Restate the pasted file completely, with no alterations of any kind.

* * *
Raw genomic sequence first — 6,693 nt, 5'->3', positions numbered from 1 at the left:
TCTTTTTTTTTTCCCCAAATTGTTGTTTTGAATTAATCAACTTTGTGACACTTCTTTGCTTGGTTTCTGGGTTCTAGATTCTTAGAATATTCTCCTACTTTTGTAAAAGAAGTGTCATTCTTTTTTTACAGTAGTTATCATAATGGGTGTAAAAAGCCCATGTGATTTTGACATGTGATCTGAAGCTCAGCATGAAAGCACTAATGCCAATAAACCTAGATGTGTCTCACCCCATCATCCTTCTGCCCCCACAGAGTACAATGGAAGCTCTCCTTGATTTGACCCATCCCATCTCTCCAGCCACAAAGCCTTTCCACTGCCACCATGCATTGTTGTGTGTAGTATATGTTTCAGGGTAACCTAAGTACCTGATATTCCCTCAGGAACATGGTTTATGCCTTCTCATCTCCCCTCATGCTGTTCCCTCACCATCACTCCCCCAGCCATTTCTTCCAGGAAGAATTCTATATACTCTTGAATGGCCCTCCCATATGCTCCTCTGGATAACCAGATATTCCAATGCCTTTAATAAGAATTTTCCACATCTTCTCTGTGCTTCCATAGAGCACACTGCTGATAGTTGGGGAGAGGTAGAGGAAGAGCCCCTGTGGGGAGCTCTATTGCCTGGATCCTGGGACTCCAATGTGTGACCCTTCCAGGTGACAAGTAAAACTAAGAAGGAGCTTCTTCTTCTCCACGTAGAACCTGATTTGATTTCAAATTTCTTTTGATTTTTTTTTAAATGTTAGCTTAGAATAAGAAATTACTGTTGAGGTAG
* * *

Raw genomic sequence first — 6,693 nt, 5'->3', positions numbered from 1 at the left:
TCTTTTTTTTTTCCCCAAATTGTTGTTTTGAATTAATCAACTTTGTGACACTTCTTTGCTTGGTTTCTGGGTTCTAGATTCTTAGAATATTCTCCTACTTTTGTAAAAGAAGTGTCATTCTTTTTTTACAGTAGTTATCATAATGGGTGTAAAAAGCCCATGTGATTTTGACATGTGATCTGAAGCTCAGCATGAAAGCACTAATGCCAATAAACCTAGATGTGTCTCACCCCATCATCCTTCTGCCCCCACAGAGTACAATGGAAGCTCTCCTTGATTTGACCCATCCCATCTCTCCAGCCACAAAGCCTTTCCACTGCCACCATGCATTGTTGTGTGTAGTATATGTTTCAGGGTAACCTAAGTACCTGATATTCCCTCAGGAACATGGTTTATGCCTTCTCATCTCCCCTCATGCTGTTCCCTCACCATCACTCCCCCAGCCATTTCTTCCAGGAAGAATTCTATATACTCTTGAATGGCCCTCCCATATGCTCCTCTGGATAACCAGATATTCCAATGCCTTTAATAAGAATTTTCCACATCTTCTCTGTGCTTCCATAGAGCACACTGCTGATAGTTGGGGAGAGGTAGAGGAAGAGCCCCTGTGGGGAGCTCTATTGCCTGGATCCTGGGACTCCAATGTGTGACCCTTCCAGGTGACAAGTAAAACTAAGAAGGAGCTTCTTCTTCTCCACGTAGAACCTGATTTGATTTCAAATTTCTTTTGATTTTTTTTTAAATGTTAGCTTAGAATAAGAAATTACTGTTGAGGTAG